However, despite the knowledge that gametocyte commitment can be enhanced by stress factors, the mechanism by which stress induces this process is not well understood. Recent studies have also associated gametocyte commitment to the concerted action of epigenetics and transcriptional regulation.
2.1. Epigenetic mechanism of gametocyte commitment
Epigenetic mechanisms through histone modifications have been shown to regulate gene expression of important proteins in the malaria parasite [13, 14]. In
Heterochromatin protein 1 (HP1) was initially described in
Histone deacetylases are histone-modifying enzymes that promote transcriptional silencing by removing acetyl groups from histones. The removal of the acetyl groups facilitates histone methylation and HP1 binding [18, 21, 22], thereby resulting in reduced accessibility for transcriptional factors and heterochromatin formation. A study by Coleman and colleagues , which complements the results of Brancucci et al. , showed an essential role of PfHda2 in the global silencing of
2.2. Transcriptional regulation of gametocyte commitment
AP2-G is a member of the apicomplexan AP2 DNA-binding protein family, characterized by the presence of an Apetala2/ethylene response factor (AP2/ERF) DNA-binding domain . In the malaria parasite, other AP2 proteins have been assigned to the stage-specific transition during parasite development, for example, the development of midgut, sporozoite and liver stages [24–27].
Two studies in
During the malaria life cycle, therefore, two populations of the malaria parasite exist. Non-committed parasites, which continue the erythrocytic cycle, and committed parasites that form gametocytes. In the case of non-committed parasites, PHP1 binds to H3K9me3 residues thereby maintaining the
3. Gametocyte maturation
3.1. Gametocyte morphology
The morphology of gametocytes varies among the
Among the other species of malaria,
One remarkable morphological feature of gametocytes is the presence of the inner membrane complex (IMC), which underlies the plasmalemma and consists of flat membranous sacs called alveoli that are coupled to a supporting cytoskeletal network. The IMC was originally assigned to the invasive stages of
3.2. Gametocyte-specific proteins
Approximately 20% of all plasmodial genes are specifically expressed in the sexual stages [45, 46]. In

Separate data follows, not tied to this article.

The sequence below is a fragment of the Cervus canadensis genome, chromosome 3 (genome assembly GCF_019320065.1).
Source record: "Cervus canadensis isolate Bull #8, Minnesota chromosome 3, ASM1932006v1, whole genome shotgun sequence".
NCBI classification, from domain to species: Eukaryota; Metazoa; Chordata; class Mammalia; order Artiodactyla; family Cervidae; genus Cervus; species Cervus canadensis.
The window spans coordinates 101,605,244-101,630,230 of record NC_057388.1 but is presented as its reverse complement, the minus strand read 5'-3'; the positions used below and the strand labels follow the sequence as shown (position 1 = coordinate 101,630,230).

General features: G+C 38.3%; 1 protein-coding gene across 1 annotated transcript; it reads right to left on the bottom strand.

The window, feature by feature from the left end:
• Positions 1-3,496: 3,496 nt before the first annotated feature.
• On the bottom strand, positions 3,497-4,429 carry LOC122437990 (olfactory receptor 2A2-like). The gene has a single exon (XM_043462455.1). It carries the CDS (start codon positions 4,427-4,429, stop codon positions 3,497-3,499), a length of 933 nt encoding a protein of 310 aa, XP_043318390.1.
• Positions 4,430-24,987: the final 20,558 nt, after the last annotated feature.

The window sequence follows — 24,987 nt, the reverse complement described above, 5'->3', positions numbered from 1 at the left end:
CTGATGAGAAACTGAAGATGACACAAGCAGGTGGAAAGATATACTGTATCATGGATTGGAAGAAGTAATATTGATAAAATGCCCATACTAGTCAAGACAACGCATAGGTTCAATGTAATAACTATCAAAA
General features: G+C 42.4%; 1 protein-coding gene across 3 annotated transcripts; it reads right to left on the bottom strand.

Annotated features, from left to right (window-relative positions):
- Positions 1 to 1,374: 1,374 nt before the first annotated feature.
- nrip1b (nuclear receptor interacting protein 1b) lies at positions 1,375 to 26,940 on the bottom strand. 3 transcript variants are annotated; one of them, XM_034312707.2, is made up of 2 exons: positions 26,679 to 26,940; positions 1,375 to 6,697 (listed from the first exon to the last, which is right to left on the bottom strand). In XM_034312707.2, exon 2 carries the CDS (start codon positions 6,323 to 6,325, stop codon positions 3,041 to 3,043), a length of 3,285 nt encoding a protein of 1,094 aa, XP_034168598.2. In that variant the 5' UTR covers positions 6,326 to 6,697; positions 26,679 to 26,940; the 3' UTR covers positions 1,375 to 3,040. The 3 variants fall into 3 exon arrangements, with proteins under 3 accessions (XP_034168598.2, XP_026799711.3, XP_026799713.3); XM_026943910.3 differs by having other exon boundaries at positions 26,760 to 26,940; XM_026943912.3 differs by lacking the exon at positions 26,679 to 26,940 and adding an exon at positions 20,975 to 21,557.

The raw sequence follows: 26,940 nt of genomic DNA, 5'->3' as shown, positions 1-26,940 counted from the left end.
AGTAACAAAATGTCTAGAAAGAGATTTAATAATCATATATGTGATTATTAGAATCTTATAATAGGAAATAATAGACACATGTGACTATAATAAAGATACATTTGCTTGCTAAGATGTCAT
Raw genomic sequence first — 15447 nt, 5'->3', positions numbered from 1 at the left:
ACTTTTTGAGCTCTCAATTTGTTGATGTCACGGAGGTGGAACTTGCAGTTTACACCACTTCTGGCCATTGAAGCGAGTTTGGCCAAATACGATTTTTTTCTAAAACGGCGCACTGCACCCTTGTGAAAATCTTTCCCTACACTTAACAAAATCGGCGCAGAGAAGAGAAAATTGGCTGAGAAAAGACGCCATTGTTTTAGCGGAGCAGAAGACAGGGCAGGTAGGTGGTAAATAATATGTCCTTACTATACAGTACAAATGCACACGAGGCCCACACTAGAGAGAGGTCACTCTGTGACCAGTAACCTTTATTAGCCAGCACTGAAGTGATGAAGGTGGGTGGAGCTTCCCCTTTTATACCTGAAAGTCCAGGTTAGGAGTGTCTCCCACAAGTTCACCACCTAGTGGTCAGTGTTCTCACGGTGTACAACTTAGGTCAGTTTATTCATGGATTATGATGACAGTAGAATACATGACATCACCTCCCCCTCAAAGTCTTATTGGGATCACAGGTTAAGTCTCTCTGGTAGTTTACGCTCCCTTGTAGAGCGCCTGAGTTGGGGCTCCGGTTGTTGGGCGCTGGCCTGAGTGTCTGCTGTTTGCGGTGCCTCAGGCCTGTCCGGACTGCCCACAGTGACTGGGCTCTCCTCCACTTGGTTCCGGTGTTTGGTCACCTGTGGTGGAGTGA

In the early stage I–II gametocytes, important proteins such as Pfs16, Pfg27 and the six LCCL-domain proteins are expressed . Pfs16 is present in all gametocyte stages, but it is initially expressed in stage I. It is localized in the parasitophorous vacuole (PV) where it plays a role in gametocyte development [51–53]. The main function of Pfs16 is unknown, but its disruption leads to a decrease in gametocyte production and an impairment in the ability of microgametocyte to exflagellate . The protein Pfg27 is a phosphoprotein that starts to be expressed from stage II. It is known that Pfg27 forms a homodimer to act as single-stranded RNA-binding proteins
Starting from stage IIb, well-known sexual-stage proteins such as the 6-cys proteins Pfs48/45 and Pfs230 and the osmiophilic body protein Pfg377 and Pfmdv-1 or sexual stage-specific cytoskeletal proteins such as α-tubII (tubulin II) and actin II are synthesized . Similar to the six LCCL-domain proteins, the surface proteins Pfs48/45 and Pfs230 have adhesive properties and gene disruption of both proteins impair male gamete fertility [59, 60]. Pfg377 is known to be associated with osmiophilic bodies in female gametocyte of
In the gametocytes of
4. The gametocyte metabolism
As vital molecules, lipids are responsible for many functions such as cell signalling, energy storage and the stability of membranes. Furthermore, during the various stages of the
In gametocytes, no DNA-replication occurs  and the nucleic acid synthesis is exclusive for RNA production. The production of RNA ceases from around day 6 of gametocytogenesis, thus the RNA and protein synthesis are more important in the early than late gametocyte stages [77, 78]. One interesting feature of malaria parasites is the expression of small subunit ribosomal RNA (SSU rRNA) genes , seven of them are synthesized in